The sinister side of Papa

A lecherous old man who pretends to be good Santa, The sexual abuse of young girls is on his agenda.

A lecherous old man who pretends to be good Santa,
The sexual abuse of young girls is on his agenda.

Comments about this post on ABC Open 500 words – What I was wearing.

On the day I left Sungei Besi transit camp for Australia, I wore a yellow T-shirt bought from the camp’s only grocery and sundry shop, which was run by a Chinese Malaysian couple. My shoes, jeans and travel bag all were bought with my money by ‘Papa’.

Papa was a Cantonese-speaking, Chinese-Malaysian man in his 60s who was thin, bald, agile, vivacious and quick-tongued, and insisted that the Vietnamese people called him ‘Papa’. He looked after the camp’s general store that contained goods for the refugees’ daily use: small food and drink buckets, sheets, blankets,…

I happened to know Papa when one day, on his regular walk around the camp, he visited our ‘shipping-container’ residence. All the girls and women crowded around the ‘Asian Santa Claus’. He gave each of us a packet of Nasi Lemak (Malaysian rice dish) wrapped in banana leaf. I could never forget the fragrant and rich coconut rice as well as the crispy fried anchovies, the sweet-and-sour garlic chilli sauce and the big sunny-side-up egg. Decades later, after many trips to Malaysia I could never find any Nasi Lemak that tasted so nice as the one Papa gave me that day. Maybe the pale Malaysian milk tea, the instant noodles, half-cooked soggy fried chicken, insipid and tainted steamed salted fish and other lacklustre meals that I invariably received day after day in the camp had accentuated the flavour of that dish? But wait there’s more!

After the ordination

My dress forever reminds me of the ordination. After that ordination, there were temptation, death of vocation and criminal activities.

My dress forever reminds me of the ordination. After that ordination, there were temptation, death of vocation and criminal activities.

Comments about this post on ABC Open 500 words – What I was wearing.

While de-cluttering my wardrobe, I came across a Vinnie’s dress I worn long ago. It was given to me early on in our relationship, when Sister Night was grooming me to become her ‘daughter’.

It was a long, white, knitted Spring dress with a drawstring waist. Vertical pink lines ran down the left top portion, and a pink branch of flowers on the right one. The dress brought back the memories of that long trip during a late 80s Summer.

Brother Shorty and Sister Night took turn to drive one car while Sister Cheese drove by herself in another; four Vietnamese refugee girls in my house, another Vietnamese refugee girl that Father Fatty sent and I all headed to Brisbane from Melbourne for the ordination of Brother Hippie. But wait there’s more!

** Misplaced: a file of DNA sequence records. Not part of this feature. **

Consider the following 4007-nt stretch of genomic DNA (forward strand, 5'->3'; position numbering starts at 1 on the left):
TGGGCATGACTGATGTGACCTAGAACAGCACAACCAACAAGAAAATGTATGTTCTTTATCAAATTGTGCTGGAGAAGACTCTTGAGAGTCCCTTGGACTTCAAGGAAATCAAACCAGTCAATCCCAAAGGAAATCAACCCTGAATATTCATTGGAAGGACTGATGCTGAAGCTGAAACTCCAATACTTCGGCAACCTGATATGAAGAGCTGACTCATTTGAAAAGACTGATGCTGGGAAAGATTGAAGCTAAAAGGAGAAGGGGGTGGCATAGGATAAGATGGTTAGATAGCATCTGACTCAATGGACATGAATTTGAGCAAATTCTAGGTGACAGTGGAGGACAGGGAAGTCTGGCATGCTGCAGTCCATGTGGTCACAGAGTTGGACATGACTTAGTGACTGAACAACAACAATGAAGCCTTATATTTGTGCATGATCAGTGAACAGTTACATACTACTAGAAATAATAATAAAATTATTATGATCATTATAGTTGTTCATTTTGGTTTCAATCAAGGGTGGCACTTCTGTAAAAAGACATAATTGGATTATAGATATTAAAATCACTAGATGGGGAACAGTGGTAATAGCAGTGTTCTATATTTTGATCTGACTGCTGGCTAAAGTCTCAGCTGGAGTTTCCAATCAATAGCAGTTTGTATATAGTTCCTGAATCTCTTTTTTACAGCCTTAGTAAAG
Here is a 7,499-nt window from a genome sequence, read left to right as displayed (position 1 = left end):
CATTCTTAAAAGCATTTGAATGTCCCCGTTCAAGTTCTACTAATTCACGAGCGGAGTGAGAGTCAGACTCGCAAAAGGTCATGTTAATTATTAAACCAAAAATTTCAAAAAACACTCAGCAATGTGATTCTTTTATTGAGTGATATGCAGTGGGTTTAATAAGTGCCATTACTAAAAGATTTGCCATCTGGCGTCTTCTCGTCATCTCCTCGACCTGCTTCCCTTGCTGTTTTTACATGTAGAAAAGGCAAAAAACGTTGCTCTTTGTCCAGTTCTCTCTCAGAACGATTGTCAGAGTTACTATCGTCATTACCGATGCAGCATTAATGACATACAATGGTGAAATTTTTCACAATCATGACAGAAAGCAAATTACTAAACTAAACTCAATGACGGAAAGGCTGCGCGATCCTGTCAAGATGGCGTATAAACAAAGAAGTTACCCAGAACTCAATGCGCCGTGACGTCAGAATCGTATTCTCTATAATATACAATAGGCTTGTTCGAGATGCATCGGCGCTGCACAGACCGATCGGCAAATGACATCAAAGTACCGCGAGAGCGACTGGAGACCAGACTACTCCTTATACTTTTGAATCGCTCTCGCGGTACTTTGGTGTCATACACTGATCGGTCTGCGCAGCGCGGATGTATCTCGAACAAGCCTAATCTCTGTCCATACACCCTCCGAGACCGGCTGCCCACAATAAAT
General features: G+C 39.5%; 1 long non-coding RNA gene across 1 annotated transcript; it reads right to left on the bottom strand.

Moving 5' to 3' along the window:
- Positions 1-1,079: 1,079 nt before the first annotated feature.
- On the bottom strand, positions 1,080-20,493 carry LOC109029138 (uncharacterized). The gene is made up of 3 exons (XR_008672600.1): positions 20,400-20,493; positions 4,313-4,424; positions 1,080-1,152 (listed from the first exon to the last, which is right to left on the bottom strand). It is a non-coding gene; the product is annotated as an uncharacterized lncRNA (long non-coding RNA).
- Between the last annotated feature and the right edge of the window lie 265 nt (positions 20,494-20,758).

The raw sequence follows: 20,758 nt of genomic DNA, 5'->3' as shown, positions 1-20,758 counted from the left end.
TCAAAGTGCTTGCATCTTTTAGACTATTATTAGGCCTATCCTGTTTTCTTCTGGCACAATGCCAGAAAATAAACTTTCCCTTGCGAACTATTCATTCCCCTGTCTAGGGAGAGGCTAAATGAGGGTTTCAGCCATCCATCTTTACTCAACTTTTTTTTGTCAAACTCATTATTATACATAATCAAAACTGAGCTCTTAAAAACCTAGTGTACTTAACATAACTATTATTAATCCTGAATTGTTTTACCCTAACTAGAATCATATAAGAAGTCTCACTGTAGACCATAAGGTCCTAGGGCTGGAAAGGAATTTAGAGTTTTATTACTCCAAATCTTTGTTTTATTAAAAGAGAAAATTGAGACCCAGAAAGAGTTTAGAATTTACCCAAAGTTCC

After the ordination poem

image

(Quatern-style poem)

<<Story related to the poem>>

When sin visits the man of God,
Layman disguise would get a nod,
Whether it’s during day or night,
Whether it’s in or out of sight,

In places that ain’t thought as odd,
When sin visits the man of God,
He blithely leads a double life,
In it, criminal acts are rife. But wait there’s more!

The shame chair

There was a 'shame chair' in the house that I would share with other Vietnamese refugee girls. Blueberry was tied to the chair for hours...

There was a ‘shame chair’ in the house that I would share with other Vietnamese refugee girls. Blueberry was tied to the chair for hours…

Comments about this post on ABC Open 500 words – My big secret.

I never told my friends out of shame that two men had cowardly tricked me and I narrowly escaped ‘the shame chair’ in the house I shared with other Vietnamese refugee girls. To the girls in the house, they still believed that I harboured a secret of what happended that night. But wait there’s more!

The punishment pills

Sister Night threatened to kick both Turquoise and me out if we didn't go to see a 'Doctor' with her.

Sister Night threatened to kick both Turquoise and me out if we didn’t go to see a ‘Doctor’ with her.

Comments about this post on ABC Open 500 words – My big secret.

I never told Mum and Dad and so they happily thought that I was well cared for by Sister Night; until now, it remained my biggest secret. But wait there’s more!

The serious hands of a clergy

His eyes beamed over me like spotlights, he cracked a lascivious grin and his hand grabbed my breast.

His eyes beamed over me like spotlights, he cracked a lascivious grin and his hand grabbed my breast.

Comments about this post on ABC 500 words – A test of courage.

I met Sister Night, and soon after became her favourite girl. After Father Fatty gave me a private catechism lesson, he chose Sister Night to be my godmother and I was baptised.

As study became harder as the course went on, I couldn’t find time to go out or talk with Sister anymore. I wasn’t concerned then as I thought Sister needed time for the new refugee girls; I wasn’t very sensitive to Sister Night’s maternal need of feeling needed and loved, so Sister began verbally and psychologically bullying me. When I stood up for myself, she told me to move out. I begged a priest who frequented the house to find me accommodation and thus I left the communal house to live at the residence of a Catholic order. But wait there’s more!